In Block B, the cell was right next to Condemned Cell Number One, which was death row. The death row inmates sang all night long, every night. The inmates there “were chained to steel hooks on the floor, all day, every day, waiting for execution.” Execution happened four times a year, in February, April, August and November. Most of those condemned to death had undergone trial in the traditional courts, where there was no legal representation. “It was very clear that many of those condemned men were totally innocent of the murder cases they were charged with. Their loud singing and prayers made this very clear.” It was easy for one Malawian to frame another and have them hanged, writes Mpasu.

He shares stories of people who found themselves in prison, some of them on death row, having committed no crime. In Karonga, a local chief ordered a Tanzanian tailor, who had lived in the village many years, to go back home and never to return to Malawi. The chief then framed another man, a known enemy of his, for purported murder of the tailor. The man was on death row, ready to be executed, when a relative of his spotted the Tanzanian tailor in Tanzania. 

He quickly mobilised other relatives who brought the tailor back to Malawi and to the authorities, and provided him as proof that he had not been murdered. The man on death row in Zomba was saved from the gallows days away from his execution. One director of Zomba Mental Hospital, the only psychiatrist in the country at the time, found himself at Zomba Prison on allegations that he was an agent of Malawian dissidents in Zambia, where he had grown up, when his Malawian parents worked there.

One fishmonger was picked by police from a roadside on suspicion that he had ran away from police. Women made up stories about their husbands and reported them to chiefs, and they ended up in prison, with no trial. One party functionary owed a chief money but instead of paying back the money, the functionary made up a story about the chief and reported him to Special Branch. The chief, Ngamwano, one of the local leaders who gallantly fought against colonialism and federation, died in Zomba prison. Mpasu tells gruesome, harrowing stories about inmates who attempted suicide inside a solitary cell, were rescued, and were taken to another cell for horrible punishment lasting several days.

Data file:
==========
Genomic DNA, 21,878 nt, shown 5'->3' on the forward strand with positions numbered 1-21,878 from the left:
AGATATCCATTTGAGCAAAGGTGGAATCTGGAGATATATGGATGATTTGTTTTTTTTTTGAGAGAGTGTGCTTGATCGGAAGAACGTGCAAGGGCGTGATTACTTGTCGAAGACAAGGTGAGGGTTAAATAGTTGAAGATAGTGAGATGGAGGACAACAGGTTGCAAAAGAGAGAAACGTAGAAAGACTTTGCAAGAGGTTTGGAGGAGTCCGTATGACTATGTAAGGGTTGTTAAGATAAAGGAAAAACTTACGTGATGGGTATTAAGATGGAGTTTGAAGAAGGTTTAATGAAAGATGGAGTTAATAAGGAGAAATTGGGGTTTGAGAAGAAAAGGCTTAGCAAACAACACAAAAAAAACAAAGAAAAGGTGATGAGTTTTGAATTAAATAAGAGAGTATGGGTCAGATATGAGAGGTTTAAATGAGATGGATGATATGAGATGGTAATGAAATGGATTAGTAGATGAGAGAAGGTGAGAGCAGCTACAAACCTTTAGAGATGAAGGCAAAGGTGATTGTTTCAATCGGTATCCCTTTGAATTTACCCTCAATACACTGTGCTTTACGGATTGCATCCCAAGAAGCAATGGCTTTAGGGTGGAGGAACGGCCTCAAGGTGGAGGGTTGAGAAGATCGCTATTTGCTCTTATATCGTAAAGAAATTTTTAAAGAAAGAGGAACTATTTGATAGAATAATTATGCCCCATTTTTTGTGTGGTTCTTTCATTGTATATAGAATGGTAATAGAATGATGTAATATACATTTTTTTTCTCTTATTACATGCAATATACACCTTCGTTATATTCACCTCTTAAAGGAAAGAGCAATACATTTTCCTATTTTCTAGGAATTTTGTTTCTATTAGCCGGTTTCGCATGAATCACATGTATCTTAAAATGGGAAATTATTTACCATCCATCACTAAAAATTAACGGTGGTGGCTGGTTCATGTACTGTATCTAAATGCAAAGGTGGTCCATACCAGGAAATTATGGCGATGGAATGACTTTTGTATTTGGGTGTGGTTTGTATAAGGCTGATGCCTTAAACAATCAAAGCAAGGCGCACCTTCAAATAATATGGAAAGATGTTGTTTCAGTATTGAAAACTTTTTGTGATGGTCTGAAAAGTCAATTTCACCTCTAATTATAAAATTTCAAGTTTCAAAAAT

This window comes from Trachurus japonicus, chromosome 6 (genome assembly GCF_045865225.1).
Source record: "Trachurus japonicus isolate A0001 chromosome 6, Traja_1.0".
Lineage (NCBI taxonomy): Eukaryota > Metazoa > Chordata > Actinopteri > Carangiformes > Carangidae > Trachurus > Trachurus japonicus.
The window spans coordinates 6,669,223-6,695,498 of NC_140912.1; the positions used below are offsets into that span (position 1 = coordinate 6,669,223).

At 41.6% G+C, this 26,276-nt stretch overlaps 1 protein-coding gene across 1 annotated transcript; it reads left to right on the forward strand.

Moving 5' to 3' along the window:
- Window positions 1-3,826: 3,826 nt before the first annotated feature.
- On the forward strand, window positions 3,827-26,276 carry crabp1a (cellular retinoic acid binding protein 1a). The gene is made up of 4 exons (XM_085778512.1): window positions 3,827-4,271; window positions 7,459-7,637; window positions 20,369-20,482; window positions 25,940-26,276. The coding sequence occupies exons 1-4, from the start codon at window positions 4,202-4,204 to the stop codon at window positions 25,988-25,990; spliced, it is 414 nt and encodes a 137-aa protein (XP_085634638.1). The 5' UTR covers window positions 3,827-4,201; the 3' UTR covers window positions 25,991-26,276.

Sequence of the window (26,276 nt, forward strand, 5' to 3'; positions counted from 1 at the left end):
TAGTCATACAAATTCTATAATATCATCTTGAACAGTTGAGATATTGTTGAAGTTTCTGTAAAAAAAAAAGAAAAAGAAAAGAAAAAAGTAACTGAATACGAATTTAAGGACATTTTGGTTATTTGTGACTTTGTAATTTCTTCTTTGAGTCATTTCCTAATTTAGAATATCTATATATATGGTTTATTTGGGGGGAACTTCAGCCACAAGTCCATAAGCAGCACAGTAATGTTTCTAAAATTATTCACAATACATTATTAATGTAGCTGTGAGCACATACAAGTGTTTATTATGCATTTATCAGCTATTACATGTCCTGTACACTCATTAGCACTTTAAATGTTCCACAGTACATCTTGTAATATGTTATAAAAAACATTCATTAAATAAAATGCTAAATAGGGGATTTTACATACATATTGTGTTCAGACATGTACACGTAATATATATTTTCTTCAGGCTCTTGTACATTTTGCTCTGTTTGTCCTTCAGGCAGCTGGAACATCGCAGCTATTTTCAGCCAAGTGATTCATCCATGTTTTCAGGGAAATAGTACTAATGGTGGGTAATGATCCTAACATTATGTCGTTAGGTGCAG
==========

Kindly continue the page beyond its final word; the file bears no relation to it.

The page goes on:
On 14th February 1975, barely three weeks after arriving at Zomba Prison, Mpasu was transferred to Mikuyu Prison. There he found the likes of Machipisa Munthali, Dr Dennis Nkhwazi, Chakufwa Chihana, and Augustine Munthali, all of them “considered to be the most dangerous political prisoners.” There was also Alec Nyasulu, former cabinet minister and speaker of parliament. Mpasu does not describe how they had ended up at Mikuyu.

At Mikuyu Mpasu also found Dr Alifeyo Chilivumbo, professor of sociology at the University of Malawi’s Chancellor College. According to Mpasu, Professor Chilivumbo was taken in for dressing in a manner deemed rude to the Head of State. That was on graduation day at Chancellor College, which Dr Banda presided over. Professor Chilivumbo attended the graduation in a suit that had been considered not “his best suit for the occasion.” At graduation ball in the evening, which Dr Banda did not attend, the professor “was considered to have dressed well and better.” Special Branch took him to Zomba Prison and he was put on death row. For a reason Mpasu does not explain, Professor Chilivumbo was later moved to Mikuyu.